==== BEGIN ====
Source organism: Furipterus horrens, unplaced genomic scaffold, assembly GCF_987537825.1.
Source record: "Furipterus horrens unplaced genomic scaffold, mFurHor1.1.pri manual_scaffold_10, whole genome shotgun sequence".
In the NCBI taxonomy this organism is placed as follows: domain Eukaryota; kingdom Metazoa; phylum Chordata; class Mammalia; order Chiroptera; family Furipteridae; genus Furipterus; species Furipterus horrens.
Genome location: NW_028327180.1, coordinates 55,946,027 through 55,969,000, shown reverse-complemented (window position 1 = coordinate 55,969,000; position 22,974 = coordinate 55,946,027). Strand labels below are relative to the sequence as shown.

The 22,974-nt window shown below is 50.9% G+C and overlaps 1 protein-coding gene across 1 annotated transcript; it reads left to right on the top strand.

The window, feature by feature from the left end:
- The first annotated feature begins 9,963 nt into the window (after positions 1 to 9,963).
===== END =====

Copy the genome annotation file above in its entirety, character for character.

Source organism: Furipterus horrens, unplaced genomic scaffold, assembly GCF_987537825.1.
Source record: "Furipterus horrens unplaced genomic scaffold, mFurHor1.1.pri manual_scaffold_10, whole genome shotgun sequence".
In the NCBI taxonomy this organism is placed as follows: domain Eukaryota; kingdom Metazoa; phylum Chordata; class Mammalia; order Chiroptera; family Furipteridae; genus Furipterus; species Furipterus horrens.
Genome location: NW_028327180.1, coordinates 55,946,027 through 55,969,000, shown reverse-complemented (window position 1 = coordinate 55,969,000; position 22,974 = coordinate 55,946,027). Strand labels below are relative to the sequence as shown.

The 22,974-nt window shown below is 50.9% G+C and overlaps 1 protein-coding gene across 1 annotated transcript; it reads left to right on the top strand.

The window, feature by feature from the left end:
- The first annotated feature begins 9,963 nt into the window (after positions 1 to 9,963).